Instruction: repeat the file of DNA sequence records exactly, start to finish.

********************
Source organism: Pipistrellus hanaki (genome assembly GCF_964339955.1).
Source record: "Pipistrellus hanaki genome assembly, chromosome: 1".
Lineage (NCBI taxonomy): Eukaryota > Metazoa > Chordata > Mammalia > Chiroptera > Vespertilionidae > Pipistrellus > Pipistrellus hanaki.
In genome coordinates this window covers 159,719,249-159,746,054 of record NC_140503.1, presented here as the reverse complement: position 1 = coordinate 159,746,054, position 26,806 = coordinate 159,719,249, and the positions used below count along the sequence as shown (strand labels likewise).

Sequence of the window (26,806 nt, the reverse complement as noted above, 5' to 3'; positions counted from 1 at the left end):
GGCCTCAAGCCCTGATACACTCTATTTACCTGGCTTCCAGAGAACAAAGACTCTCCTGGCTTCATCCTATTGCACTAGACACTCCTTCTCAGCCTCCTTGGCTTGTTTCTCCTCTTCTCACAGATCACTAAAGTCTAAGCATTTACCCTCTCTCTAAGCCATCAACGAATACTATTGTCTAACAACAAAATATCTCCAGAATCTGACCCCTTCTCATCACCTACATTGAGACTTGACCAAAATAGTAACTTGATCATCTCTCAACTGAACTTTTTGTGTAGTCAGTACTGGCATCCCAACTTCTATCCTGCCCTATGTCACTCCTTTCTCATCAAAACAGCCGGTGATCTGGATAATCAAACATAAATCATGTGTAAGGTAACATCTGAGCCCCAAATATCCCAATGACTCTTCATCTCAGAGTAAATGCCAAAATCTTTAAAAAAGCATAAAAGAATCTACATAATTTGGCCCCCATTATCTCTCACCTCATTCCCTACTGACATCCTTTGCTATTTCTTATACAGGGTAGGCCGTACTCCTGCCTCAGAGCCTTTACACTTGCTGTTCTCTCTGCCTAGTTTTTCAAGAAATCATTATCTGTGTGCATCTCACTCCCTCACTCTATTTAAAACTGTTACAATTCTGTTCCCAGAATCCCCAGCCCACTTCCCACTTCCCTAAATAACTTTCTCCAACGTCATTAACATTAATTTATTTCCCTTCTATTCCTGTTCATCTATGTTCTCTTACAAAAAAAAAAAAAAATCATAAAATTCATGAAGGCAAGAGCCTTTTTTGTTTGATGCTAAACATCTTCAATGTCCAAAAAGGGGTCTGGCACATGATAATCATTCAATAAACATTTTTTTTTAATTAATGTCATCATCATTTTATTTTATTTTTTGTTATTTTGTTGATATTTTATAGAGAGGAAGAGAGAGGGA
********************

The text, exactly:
Source organism: Pipistrellus hanaki (genome assembly GCF_964339955.1).
Source record: "Pipistrellus hanaki genome assembly, chromosome: 1".
Lineage (NCBI taxonomy): Eukaryota > Metazoa > Chordata > Mammalia > Chiroptera > Vespertilionidae > Pipistrellus > Pipistrellus hanaki.
In genome coordinates this window covers 159,719,249-159,746,054 of record NC_140503.1, presented here as the reverse complement: position 1 = coordinate 159,746,054, position 26,806 = coordinate 159,719,249, and the positions used below count along the sequence as shown (strand labels likewise).

Sequence of the window (26,806 nt, the reverse complement as noted above, 5' to 3'; positions counted from 1 at the left end):
GGCCTCAAGCCCTGATACACTCTATTTACCTGGCTTCCAGAGAACAAAGACTCTCCTGGCTTCATCCTATTGCACTAGACACTCCTTCTCAGCCTCCTTGGCTTGTTTCTCCTCTTCTCACAGATCACTAAAGTCTAAGCATTTACCCTCTCTCTAAGCCATCAACGAATACTATTGTCTAACAACAAAATATCTCCAGAATCTGACCCCTTCTCATCACCTACATTGAGACTTGACCAAAATAGTAACTTGATCATCTCTCAACTGAACTTTTTGTGTAGTCAGTACTGGCATCCCAACTTCTATCCTGCCCTATGTCACTCCTTTCTCATCAAAACAGCCGGTGATCTGGATAATCAAACATAAATCATGTGTAAGGTAACATCTGAGCCCCAAATATCCCAATGACTCTTCATCTCAGAGTAAATGCCAAAATCTTTAAAAAAGCATAAAAGAATCTACATAATTTGGCCCCCATTATCTCTCACCTCATTCCCTACTGACATCCTTTGCTATTTCTTATACAGGGTAGGCCGTACTCCTGCCTCAGAGCCTTTACACTTGCTGTTCTCTCTGCCTAGTTTTTCAAGAAATCATTATCTGTGTGCATCTCACTCCCTCACTCTATTTAAAACTGTTACAATTCTGTTCCCAGAATCCCCAGCCCACTTCCCACTTCCCTAAATAACTTTCTCCAACGTCATTAACATTAATTTATTTCCCTTCTATTCCTGTTCATCTATGTTCTCTTACAAAAAAAAAAAAAAATCATAAAATTCATGAAGGCAAGAGCCTTTTTTGTTTGATGCTAAACATCTTCAATGTCCAAAAAGGGGTCTGGCACATGATAATCATTCAATAAACATTTTTTTTTAATTAATGTCATCATCATTTTATTTTATTTTTTGTTATTTTGTTGATATTTTATAGAGAGGAAGAGAGAGGGA